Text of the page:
2,934 research outputs found

    Extending the distributed computing infrastructure of the CMS experiment with HPC resources

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    Particle accelerators are an important tool to study the fundamental properties of elementary particles. Currently the highest energy accelerator is the LHC at CERN, in Geneva, Switzerland. Each of its four major detectors, such as the CMS detector, produces dozens of Petabytes of data per year to be analyzed by a large international collaboration. The processing is carried out on the Worldwide LHC Computing Grid, that spans over more than 170 compute centers around the world and is used by a number of particle physics experiments. Recently the LHC experiments were encouraged to make increasing use of HPC resources. While Grid resources are homogeneous with respect to the used Grid middleware, HPC installations can be very different in their setup. In order to integrate HPC resources into the highly automatized processing setups of the CMS experiment a number of challenges need to be addressed. For processing, access to primary data and metadata as well as access to the software is required. At Grid sites all this is achieved via a number of services that are provided by each center. However at HPC sites many of these capabilities cannot be easily provided and have to be enabled in the user space or enabled by other means. At HPC centers there are often restrictions regarding network access to remote services, which is again a severe limitation. The paper discusses a number of solutions and recent experiences by the CMS experiment to include HPC resources in processing campaigns

    Constraints on the χ_(c1) versus χ_(c2) polarizations in proton-proton collisions at √s = 8 TeV

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    The polarizations of promptly produced χ_(c1) and χ_(c2) mesons are studied using data collected by the CMS experiment at the LHC, in proton-proton collisions at √s=8  TeV. The χ_c states are reconstructed via their radiative decays χ_c → J/ψγ, with the photons being measured through conversions to e⁺e⁻, which allows the two states to be well resolved. The polarizations are measured in the helicity frame, through the analysis of the χ_(c2) to χ_(c1) yield ratio as a function of the polar or azimuthal angle of the positive muon emitted in the J/ψ → μ⁺μ⁻ decay, in three bins of J/ψ transverse momentum. While no differences are seen between the two states in terms of azimuthal decay angle distributions, they are observed to have significantly different polar anisotropies. The measurement favors a scenario where at least one of the two states is strongly polarized along the helicity quantization axis, in agreement with nonrelativistic quantum chromodynamics predictions. This is the first measurement of significantly polarized quarkonia produced at high transverse momentum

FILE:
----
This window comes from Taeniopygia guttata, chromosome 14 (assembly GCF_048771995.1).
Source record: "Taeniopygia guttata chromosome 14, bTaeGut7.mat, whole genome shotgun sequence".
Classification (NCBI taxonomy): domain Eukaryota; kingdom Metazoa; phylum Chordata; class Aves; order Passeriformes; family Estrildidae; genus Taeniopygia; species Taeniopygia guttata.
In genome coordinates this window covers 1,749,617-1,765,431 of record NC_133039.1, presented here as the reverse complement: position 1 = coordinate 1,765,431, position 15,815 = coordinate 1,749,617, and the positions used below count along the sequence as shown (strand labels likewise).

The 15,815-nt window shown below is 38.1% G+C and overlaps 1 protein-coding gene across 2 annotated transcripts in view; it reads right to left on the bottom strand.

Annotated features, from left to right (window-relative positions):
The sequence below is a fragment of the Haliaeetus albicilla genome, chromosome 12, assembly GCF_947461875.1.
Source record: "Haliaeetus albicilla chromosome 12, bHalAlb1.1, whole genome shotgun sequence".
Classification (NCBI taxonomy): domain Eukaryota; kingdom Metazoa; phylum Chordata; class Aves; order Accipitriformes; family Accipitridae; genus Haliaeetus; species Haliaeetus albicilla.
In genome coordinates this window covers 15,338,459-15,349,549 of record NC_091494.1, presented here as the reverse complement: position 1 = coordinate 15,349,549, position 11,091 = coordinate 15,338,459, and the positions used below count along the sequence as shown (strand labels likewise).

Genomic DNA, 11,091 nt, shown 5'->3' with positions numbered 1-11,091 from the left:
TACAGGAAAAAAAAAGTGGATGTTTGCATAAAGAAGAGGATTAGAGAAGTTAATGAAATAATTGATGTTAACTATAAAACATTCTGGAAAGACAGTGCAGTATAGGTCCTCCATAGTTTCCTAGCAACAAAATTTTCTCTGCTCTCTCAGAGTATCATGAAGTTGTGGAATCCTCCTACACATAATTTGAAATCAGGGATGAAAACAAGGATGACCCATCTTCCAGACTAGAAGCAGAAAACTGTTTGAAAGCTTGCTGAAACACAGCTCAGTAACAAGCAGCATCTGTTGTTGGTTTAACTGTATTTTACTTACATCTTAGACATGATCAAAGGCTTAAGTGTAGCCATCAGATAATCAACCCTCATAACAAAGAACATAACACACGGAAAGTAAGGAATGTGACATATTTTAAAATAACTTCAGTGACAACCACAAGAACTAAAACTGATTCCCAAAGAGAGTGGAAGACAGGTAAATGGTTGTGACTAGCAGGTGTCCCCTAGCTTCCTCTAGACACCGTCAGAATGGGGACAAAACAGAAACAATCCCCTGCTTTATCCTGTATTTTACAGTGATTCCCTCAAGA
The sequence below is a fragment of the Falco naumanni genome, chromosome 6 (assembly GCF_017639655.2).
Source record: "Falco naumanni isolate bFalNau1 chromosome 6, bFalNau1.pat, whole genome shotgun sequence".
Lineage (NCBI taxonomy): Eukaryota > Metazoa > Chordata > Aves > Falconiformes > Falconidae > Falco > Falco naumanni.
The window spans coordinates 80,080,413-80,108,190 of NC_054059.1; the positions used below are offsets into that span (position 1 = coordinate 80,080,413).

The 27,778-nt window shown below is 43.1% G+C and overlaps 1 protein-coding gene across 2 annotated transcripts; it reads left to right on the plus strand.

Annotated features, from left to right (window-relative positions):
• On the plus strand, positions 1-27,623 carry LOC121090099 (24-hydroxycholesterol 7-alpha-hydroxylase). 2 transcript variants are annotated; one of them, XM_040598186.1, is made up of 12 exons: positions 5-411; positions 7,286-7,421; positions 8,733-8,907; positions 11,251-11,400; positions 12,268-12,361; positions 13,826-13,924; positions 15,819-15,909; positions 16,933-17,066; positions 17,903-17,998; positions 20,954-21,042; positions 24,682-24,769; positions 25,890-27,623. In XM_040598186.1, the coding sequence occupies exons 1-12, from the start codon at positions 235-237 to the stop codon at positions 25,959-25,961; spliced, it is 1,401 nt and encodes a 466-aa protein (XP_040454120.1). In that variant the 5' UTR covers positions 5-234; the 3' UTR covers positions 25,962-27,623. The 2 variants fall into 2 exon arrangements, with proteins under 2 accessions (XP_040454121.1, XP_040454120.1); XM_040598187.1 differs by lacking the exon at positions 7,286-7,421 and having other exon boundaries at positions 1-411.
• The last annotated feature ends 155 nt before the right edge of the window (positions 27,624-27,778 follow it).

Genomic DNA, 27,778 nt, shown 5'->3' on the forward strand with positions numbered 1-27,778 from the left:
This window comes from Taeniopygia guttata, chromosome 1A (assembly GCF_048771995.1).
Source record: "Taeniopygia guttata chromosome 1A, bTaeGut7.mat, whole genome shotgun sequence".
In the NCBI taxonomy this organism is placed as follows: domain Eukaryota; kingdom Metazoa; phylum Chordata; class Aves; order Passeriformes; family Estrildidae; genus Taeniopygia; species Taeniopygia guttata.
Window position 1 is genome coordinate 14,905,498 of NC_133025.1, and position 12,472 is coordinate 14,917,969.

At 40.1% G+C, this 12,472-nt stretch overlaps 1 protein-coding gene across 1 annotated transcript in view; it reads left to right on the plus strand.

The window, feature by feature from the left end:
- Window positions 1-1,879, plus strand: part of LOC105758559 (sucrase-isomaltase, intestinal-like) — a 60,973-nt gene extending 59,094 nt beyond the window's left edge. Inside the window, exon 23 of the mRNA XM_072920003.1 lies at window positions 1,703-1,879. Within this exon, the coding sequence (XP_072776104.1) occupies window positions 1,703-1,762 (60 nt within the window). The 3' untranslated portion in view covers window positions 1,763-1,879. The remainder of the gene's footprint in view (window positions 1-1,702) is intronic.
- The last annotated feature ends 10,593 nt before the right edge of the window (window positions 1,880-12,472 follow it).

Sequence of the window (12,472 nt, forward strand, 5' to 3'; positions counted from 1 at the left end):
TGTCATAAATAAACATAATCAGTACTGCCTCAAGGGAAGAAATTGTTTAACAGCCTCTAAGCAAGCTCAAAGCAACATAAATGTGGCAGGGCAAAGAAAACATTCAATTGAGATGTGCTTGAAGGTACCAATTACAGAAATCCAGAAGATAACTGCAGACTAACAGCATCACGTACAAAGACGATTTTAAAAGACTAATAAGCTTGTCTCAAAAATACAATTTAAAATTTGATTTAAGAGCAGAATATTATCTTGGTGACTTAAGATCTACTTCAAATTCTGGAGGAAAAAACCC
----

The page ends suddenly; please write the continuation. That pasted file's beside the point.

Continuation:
Advancing throughput of HEP analysis work-flows using caching concepts

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    High throughput and short turnaround cycles are core requirements for efficient processing of data-intense end-user analyses in High Energy Physics (HEP). Together with the tremendously increasing amount of data to be processed, this leads to enormous challenges for HEP storage systems, networks and the data distribution to computing resources for end-user analyses. Bringing data close to the computing resource is a very promising approach to solve throughput limitations and improve the overall performance. However, achieving data locality by placing multiple conventional caches inside a distributed computing infrastructure leads to redundant data placement and inefficient usage of the limited cache volume. The solution is a coordinated placement of critical data on computing resources, which enables matching each process of an analysis work-flow to its most suitable worker node in terms of data locality and, thus, reduces the overall processing time. This coordinated distributed caching concept was realized at KIT by developing the coordination service NaviX that connects an XRootD cache proxy infrastructure with an HTCondor batch system. We give an overview about the coordinated distributed caching concept and experiences collected on prototype system based on NaviX